You can guess why: I love it because we are, in fact, unapologetically and proudly, committed to and great in the arts. Right now we have graduates at the most selective visual art schools in the country (Cooper Union, RISD and others), pursuing music (Ithaca, Oberlin, Eastman and others), and studying theater (Boston Conservatory, Ithaca College) … You get the idea. We think a significant experience in the arts is part of what it means to be an educated person. This is why we’re committed to the arts and make sure we do an excellent job in that area.
But there’s another side, and you can guess that too: what some people really mean when they say Harley is an “arts school” is some sort of sideways, pejorative judgment about the school’s commitment to science, math, technology, rigor, etc. Ever heard this? Here’s important news: this judgment is stupid and wrong! Let’s make the case, starting with some numbers. Here are the average AP scores in math and science last year, contrasted with the national averages:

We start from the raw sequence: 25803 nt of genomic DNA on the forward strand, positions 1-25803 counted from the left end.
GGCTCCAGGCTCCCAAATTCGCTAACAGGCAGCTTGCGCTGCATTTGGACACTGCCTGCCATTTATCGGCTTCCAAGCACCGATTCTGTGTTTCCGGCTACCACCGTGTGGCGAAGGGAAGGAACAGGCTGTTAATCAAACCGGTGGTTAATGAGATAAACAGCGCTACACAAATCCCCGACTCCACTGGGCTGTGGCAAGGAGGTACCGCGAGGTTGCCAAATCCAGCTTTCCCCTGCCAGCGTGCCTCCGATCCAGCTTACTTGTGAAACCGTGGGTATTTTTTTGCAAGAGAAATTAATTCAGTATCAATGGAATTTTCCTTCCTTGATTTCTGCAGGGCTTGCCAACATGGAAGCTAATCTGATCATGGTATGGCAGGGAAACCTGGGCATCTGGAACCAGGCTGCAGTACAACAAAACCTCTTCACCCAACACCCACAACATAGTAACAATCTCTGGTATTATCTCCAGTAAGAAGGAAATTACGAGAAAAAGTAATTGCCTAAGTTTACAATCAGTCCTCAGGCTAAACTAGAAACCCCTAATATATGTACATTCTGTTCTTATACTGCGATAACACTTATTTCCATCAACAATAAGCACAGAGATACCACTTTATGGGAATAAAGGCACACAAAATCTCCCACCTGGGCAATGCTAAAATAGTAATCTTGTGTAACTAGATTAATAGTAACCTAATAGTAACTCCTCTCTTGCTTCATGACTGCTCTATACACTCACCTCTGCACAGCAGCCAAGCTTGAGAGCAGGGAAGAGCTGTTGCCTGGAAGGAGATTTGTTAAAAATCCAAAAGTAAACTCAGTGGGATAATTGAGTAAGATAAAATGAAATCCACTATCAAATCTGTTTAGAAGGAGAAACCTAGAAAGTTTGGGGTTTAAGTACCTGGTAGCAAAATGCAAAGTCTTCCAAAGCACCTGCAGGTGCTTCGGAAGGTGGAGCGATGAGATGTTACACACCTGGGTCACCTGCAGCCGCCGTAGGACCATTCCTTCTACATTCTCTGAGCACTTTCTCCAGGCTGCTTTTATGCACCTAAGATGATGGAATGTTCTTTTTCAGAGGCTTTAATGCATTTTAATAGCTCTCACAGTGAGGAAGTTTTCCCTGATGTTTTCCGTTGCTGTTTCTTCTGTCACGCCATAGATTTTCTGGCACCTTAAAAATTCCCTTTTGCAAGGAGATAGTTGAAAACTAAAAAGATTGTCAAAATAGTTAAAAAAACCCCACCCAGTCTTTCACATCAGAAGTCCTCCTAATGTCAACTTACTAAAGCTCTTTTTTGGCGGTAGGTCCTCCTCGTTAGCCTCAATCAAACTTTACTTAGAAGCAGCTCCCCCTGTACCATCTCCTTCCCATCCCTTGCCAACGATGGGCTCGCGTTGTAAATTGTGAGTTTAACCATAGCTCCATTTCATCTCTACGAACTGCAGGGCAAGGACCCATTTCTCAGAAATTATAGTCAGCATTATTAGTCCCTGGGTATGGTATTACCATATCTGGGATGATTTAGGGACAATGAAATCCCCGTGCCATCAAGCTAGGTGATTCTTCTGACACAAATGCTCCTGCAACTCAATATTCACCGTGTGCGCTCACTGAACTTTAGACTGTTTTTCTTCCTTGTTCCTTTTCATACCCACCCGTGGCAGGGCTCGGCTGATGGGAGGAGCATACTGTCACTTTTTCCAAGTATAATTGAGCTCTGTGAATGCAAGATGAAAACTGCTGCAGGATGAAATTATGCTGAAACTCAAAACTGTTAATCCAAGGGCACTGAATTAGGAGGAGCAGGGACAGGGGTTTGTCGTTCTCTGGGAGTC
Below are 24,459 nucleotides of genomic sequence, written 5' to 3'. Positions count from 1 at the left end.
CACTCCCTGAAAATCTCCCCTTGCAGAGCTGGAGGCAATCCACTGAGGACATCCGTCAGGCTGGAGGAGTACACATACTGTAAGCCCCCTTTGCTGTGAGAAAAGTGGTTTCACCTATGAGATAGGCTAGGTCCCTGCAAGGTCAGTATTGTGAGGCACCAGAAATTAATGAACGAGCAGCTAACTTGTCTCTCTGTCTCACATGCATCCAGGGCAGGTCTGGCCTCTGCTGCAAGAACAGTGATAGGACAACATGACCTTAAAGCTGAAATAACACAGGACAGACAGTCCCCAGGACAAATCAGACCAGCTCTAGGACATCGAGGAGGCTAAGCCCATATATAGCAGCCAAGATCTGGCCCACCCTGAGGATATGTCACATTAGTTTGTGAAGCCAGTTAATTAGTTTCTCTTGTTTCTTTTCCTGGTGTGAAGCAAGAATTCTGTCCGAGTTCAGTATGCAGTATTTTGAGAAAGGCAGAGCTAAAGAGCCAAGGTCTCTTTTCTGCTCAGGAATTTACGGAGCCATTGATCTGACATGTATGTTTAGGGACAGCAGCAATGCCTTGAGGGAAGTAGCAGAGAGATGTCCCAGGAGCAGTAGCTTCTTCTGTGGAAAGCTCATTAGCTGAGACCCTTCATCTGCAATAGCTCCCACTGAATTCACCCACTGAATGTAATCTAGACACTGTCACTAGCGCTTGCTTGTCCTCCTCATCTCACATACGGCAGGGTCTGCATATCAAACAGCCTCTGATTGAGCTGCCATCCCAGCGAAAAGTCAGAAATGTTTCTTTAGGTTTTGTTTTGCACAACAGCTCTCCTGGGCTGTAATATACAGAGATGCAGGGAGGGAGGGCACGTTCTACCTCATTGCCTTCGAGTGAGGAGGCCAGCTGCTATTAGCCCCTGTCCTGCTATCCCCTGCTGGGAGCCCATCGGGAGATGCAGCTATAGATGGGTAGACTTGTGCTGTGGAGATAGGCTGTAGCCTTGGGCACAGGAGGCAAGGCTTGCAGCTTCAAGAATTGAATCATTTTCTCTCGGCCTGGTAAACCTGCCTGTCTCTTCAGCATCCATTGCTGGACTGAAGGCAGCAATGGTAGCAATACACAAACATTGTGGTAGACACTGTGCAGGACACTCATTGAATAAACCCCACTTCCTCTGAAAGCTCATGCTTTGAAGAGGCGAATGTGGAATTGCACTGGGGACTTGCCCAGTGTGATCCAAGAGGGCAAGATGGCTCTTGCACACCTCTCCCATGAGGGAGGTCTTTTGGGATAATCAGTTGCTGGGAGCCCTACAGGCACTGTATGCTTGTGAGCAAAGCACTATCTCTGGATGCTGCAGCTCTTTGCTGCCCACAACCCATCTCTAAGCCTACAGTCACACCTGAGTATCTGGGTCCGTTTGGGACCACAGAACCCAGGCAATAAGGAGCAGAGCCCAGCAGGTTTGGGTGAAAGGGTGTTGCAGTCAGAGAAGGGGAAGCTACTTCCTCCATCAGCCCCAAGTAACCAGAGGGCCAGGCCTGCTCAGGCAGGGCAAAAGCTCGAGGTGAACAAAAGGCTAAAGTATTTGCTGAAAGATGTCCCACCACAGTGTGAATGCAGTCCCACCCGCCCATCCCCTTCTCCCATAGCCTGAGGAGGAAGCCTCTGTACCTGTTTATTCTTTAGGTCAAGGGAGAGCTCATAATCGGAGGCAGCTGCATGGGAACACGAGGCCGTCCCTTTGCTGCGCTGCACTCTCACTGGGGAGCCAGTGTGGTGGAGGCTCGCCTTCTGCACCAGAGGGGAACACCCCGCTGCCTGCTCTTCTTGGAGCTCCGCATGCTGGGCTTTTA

Biology 3.75 2.86
Calculus AB 4.71 2.91
Calculus BC 5.00 3.74
Chemistry 4.21 2.75
Computer Science A 3.27 3.17
Environmental Science 3.33 2.62
Physics 1 4.08 2.32
Statistics 4.40 2.85
Not too shabby.
Sure, you might say, the tests are great, but what about college and beyond? Where does it all actually lead? I love that question. The real test is in the long-term: have we, in fact, graduated people who are out in the world in the sciences, mathematics, technology or engineering? I’ve been at Harley since 2004 now, so the graduates from my first class (2005) are now about 31 years old, so—just from my years—there’s now a body of evidence about where the Harley program actually leads. Are there, in fact, Harley grads who are succeeding in STEM fields? Let’s poke around in a couple of classes…